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Young Structural Engineers International Design Competition


The 2017 Brief: Design a space station

Exploration of our solar system is the next great challenge for humankind and represents unique challenges for structural engineers. For YSEIDC 2017, applicants were asked design a space station.

Prepare a design for a modular construction space station that can be assembled in zero gravity conditions to orbit Mars and other major planets or moons and act as a staging post for exploration of the planets of our solar system. The space station must be able to develop its own gravity field and be self-sustaining over long periods between the arrivals of delivery vehicles from Earth. The station must accommodate the servicing and launching of landing vehicles for planetary exploration and vehicles for the return journey to Earth. The station will host a permanent crew of approximately 10, but there must be additional accommodation for another 10 visiting crew members and engineers.

The station should be constructed as a series of smaller structures that can be gradually developed and possibly dis-assembled and re-used in other exploration missions. The structure must be designed to resist a wide variety of external and internal pressures and to accommodate extremes of high and low temperatures as the station moves from dark space to full sunlight. Other factors to consider include forces and vibration due to the launch and docking of space vehicles, sudden changes of mass in an emergency, in addition to possible impacts from space debris. Any suitable material may be used for the structure.

The design team, which will be structures led but may include young engineers from a variety of disciplines, must research current literature and research papers on space structures in order to demonstrate an appreciation of the particular problems involved in the design and construction of space station structures.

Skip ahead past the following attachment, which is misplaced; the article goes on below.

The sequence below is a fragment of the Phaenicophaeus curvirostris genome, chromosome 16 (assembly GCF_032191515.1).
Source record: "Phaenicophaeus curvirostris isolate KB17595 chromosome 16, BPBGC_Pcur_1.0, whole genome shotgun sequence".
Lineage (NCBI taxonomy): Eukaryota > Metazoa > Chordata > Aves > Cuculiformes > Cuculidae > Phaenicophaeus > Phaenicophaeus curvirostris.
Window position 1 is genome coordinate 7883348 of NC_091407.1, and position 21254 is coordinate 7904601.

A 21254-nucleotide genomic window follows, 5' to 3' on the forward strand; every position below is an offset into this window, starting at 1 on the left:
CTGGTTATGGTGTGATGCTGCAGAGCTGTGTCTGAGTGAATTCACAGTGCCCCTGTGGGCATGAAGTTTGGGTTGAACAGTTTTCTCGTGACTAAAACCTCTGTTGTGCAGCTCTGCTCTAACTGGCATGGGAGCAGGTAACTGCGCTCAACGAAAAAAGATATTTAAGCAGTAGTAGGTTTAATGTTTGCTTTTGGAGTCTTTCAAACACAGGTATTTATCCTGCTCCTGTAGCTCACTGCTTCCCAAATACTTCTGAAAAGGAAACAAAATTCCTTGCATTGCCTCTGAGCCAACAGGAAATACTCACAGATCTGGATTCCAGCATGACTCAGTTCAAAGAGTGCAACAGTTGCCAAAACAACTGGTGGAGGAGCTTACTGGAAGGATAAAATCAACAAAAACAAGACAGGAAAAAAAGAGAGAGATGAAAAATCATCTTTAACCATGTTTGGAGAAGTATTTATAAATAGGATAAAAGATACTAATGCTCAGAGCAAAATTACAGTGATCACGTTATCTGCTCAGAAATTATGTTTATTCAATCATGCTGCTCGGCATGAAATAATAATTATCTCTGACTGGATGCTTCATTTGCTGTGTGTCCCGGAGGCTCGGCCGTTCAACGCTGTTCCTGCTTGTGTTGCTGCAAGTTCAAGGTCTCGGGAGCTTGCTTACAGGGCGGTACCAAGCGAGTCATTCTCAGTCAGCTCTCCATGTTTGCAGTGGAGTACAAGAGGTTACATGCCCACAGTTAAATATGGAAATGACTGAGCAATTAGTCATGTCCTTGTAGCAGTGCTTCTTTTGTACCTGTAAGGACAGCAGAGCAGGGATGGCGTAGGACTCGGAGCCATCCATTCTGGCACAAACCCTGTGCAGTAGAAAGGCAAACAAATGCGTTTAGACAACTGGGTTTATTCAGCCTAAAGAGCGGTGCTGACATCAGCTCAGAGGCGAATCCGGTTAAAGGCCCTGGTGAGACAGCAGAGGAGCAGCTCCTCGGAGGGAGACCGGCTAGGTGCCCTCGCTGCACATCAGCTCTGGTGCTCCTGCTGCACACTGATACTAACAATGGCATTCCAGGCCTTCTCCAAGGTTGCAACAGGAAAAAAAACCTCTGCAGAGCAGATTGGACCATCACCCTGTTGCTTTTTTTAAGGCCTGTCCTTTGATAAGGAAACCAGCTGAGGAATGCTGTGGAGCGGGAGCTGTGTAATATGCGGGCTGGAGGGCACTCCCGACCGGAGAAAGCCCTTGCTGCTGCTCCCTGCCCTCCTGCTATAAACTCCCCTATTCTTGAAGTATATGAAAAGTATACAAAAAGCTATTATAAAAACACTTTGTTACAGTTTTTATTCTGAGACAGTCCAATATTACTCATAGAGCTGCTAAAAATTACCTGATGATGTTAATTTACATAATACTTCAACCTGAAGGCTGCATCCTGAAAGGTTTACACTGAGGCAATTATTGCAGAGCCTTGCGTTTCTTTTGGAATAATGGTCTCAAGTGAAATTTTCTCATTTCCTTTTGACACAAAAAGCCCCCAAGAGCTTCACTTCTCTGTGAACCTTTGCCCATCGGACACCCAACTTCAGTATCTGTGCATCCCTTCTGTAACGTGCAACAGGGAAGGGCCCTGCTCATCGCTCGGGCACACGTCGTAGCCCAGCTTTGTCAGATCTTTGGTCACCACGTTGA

The judges are looking for innovative but feasible ideas that have the potential for further development, rather than an expert knowledge of the detailed design of structures for use in deep space.

Registration is now closed.

 

Prizes

Three cash prizes were available.

1. The John Barrett Prize is awarded to the overall winner(s) of the competition, who will receive £5,000 and a certificate.

The John Barrett Prize was established 23 years ago by Mrs Ann Barrett in memory of the life and work of her husband John Barrett. John was a Member of the Institution and keen to develop design skills in young structural engineers. John sadly died in the Clapham Rail disaster in 1988.

2. The Drury Medal of the Institution is awarded to the best entry submitted by an individual or group of 4 individuals who have not reached their 25th birthdays by Friday 1 September 2017. The winner(s) will receive £2,500 and the Drury Medal.

The Drury Medal was founded by the late Mr F E Drury (President 1945-1946) and was established to encourage students and graduates of the Institution to design adventurously.